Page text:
In Kanungo Media (P) Ltd v. RGV Film Factory & Ors,[5] the Delhi High Court declined injunction against Defendant for using the brand name ‘Nishabd’, which allegedly was similar to that of the plaintiff’s film. The Hon’ble Court referred to various American Court decisions and observed that the position of the Indian Copyright law is the same. The Court held that if a junior user uses the senior user’s literary title as the title of the work, that by itself doesn’t infringe the copyright of a senior user’s work since there is no copyright infringement merely from the identity or similarity of titles alone.

Similarly, the Madras High Court rejected the injunction application of the plaintiffs to restrain them from using the plaintiff’s film titled ‘Raja Rani’ in the R.Radha Krishnan v. Mr. A.R. Murugadoss & Ors.. The Court emphasized the Kanungo Media case and observed that ‘Raja Rani’ are words of common origin that denote the king and the queen. These familiar words cannot be entitled to protection under the Copyright Law.

The Indian Copyright Act, 1957, per se, does not protect titles or films, books, or songs mainly because the title to work is too short and incapable of being an independent work protectable under the Act. The Madras High Court reiterated this in its recent division bench decision in M/s Lyca Productions & Anr. vs. J. Manimaran. The plaintiff (J. Manimaran) stated that he was producing a film bearing the title ‘Karu,‘ which is the Tamil word for ‘Foetus.’ and claimed to have registered the title of his work with the Film and Television Producers Guild of South India in 2011. The plaintiff accused the defendant (Lyca Production) of producing a film titled ‘Lycavin Karu.’ The defendant contended that the title of his movie was registered with the Tamil Film Producer Council in 2017. The plaintiff submitted that it was standard industry practice to obtain registration for work titles from such Producers guild. Since the plaintiff was the prior registrant of the title ‘Karu,’, the defendant should be injuncted from using a similar heading.

The Single Bench ruled that it is true that simultaneous release of cinematographic films of the same title is likely to cause consumer confusion. Still, the instant case was different, and the release was not simultaneous as the plaintiff’s movie has not been completed. Further, in the absence of any statutory/contractual right, the plaintiff cannot injure others from using a title.

The Court put the reference to Krishika Lulla v Shyam VithalraoDevkatta& Anr. The Apex Court held that a title does not qualify for being described as work as it is incomplete and refers to the work that follows.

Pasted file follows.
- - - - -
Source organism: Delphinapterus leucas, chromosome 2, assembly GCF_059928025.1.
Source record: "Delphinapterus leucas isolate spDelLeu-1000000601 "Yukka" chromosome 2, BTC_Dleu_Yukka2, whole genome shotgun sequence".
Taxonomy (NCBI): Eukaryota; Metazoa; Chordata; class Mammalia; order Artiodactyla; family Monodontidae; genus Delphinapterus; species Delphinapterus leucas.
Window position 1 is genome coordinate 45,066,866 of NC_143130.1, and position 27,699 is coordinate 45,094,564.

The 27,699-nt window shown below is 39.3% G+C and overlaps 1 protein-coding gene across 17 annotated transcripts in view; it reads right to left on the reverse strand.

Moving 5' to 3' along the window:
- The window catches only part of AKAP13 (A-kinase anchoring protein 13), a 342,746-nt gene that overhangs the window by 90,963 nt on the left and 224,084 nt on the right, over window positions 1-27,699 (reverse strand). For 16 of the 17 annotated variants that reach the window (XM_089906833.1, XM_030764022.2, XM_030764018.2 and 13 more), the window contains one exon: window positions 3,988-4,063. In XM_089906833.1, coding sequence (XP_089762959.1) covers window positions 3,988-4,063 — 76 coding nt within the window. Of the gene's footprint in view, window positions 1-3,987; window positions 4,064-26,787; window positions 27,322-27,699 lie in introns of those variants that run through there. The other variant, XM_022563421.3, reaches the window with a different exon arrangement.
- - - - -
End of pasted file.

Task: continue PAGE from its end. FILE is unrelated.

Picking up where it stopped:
According to the Nice Classification of trademarks used in India, a person can register movie titles as a service mark under Class 41 of the Indian Trademarks Act, 1999.The movie titles are divided into two categories: titles of a series of films, such as the ‘Dhoom 2 & Dhoom’ franchise, and titles of a single movie. The latter case must prove that the title has gained a reputation and secondary meaning among the general public. The secondary meaning refers to how a typical movie-goer links the title with the filmmaker, production firm, etc. This further leads to confusion if another person uses the title for a different film. Copyright protects the expression of an idea but cannot cover a mere thought under the Copyright Act.

Through the various case laws provided, a clear understanding developed that copyright does not exist over movie titles in India. Moreover, copyrights protect the integrity of creative works of authorship, and titles do not warrant such protection, which has now gained a settled principle of jurisprudence under Indian Law.

[1] Dicks vs. Yates, (1881) 18 Ch D 79
[2]  Sholay Media and Entertainment Pvt. Ltd. v. Parag Sanghavi, 2015 SCC OnLine Del 11644
[3] Registration No.s 928687 and 966278 in Class 16 and 31
[4] Registration No.s 967058, 967064, 967065 and 96707 in Class 14, 29, 30 and 34
[5] (2007) ILR 1 Delhi 1122

Authored by: Rudraksh Gupta, School of Law, Christ University

Disclaimer: This article is intended to provide general guidance to the subject matter. For any specific advice/corrections, write to [email protected]